In various sequences of the eminent videogame series “Fallout” (published most recently by Bethesda Softworks) it is stated that “war never changes” but that is true only in part. Wars have changed, of course; human beings have been fighting for some time now, and we may even be proud of having optimized and refined various ingenious ways and means with which to kill each other as time passed. The main point seems to have stayed the same throughout history though: to take down the opposing side before they have a chance to retaliate.
We have come a long way from sticks and stones. We have transitioned from spears and swords to bows, to cavalry charges up to machine guns and mortar fire and atomic ordinance. The very materials and techniques with which to craft these instruments have become more and more specialized as time went on. It is likely that we will manage laser weapons and power armor, sooner or later, though the ifs and whens are not the points. In the increasingly rapid call to arms, we have come to a point when to wage war could well have meant extinction; during the cold war, the doctrine of MAD (“mutually assured destruction”) was born. With the mounting tensions between the USA on the one hand and USSR on the other, it became clear that if open hostilities began nothing (and no one) would be left standing to see the end of it.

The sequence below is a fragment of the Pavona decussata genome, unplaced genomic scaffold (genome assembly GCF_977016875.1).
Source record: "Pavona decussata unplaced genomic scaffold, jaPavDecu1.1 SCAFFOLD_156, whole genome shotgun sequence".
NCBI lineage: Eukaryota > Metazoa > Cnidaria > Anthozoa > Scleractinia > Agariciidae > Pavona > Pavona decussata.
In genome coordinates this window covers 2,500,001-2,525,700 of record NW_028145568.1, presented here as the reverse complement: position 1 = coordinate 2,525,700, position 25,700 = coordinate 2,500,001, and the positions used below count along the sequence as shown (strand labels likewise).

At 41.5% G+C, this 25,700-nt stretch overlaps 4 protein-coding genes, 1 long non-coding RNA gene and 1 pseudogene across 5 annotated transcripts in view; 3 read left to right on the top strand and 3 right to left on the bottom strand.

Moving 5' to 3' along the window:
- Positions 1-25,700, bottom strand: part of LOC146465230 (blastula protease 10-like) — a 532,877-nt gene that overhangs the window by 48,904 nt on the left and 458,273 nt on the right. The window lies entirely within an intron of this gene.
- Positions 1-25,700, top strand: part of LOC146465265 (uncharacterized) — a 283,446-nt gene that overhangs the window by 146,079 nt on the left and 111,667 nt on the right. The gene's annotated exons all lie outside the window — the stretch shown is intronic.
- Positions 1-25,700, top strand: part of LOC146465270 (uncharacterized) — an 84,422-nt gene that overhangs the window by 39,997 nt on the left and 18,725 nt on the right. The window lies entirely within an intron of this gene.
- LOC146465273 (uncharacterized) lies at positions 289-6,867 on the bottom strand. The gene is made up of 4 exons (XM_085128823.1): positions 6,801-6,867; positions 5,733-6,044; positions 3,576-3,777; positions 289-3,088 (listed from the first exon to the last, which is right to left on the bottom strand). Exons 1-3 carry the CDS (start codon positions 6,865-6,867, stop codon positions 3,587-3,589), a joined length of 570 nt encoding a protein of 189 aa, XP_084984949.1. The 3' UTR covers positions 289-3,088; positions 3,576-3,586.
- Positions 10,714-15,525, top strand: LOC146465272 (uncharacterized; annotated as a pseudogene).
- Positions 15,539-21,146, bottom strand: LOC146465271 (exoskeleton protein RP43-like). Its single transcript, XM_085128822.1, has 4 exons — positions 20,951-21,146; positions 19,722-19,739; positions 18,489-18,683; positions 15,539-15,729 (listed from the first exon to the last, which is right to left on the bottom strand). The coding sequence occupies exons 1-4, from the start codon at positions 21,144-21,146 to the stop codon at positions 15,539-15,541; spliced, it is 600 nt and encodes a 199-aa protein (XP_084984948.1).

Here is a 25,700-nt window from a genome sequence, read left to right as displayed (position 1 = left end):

Of course, the simple fact that human extinction could be initiated at any point by the launch of nuclear warheads didn’t stop the war in its tracks. It became a matter of open hostilities on smaller fronts, being carried out by allies and satellite states backed up by the greater powers at play. Time went on, the Berlin wall went down and USSR collapsed, and despite the end of the cold war, wars didn’t end entirely. There have been multiple even just in recent years, all of which were more or less justified by various parties and condemned by others: the operations in Iraq and Afghanistan, just to name a couple. In the meantime, other conflicts sprouted, one of the most infamous being that between the populations of Israel and Palestine, and those too received mixed reactions.
The questions to ask would be many, though: who were the bad guys? Was it right for “us”, whoever that may be, to intervene in another nation’s business and internal political landscape? Would the people living there be better off without their original government? Would they benefit from our intervention, or would it be a net loss for them? What exactly was going on, among whatever regime or infrastructure was there in the first place, to legitimize such a show of force? Most important of all, would diplomatic means prove better than open hostilities? We will likely never know; there can be speculation, of course, but history played out already in most of those scenarios. For good or ill, our collective meeting with the ghosts of wars past has come and gone.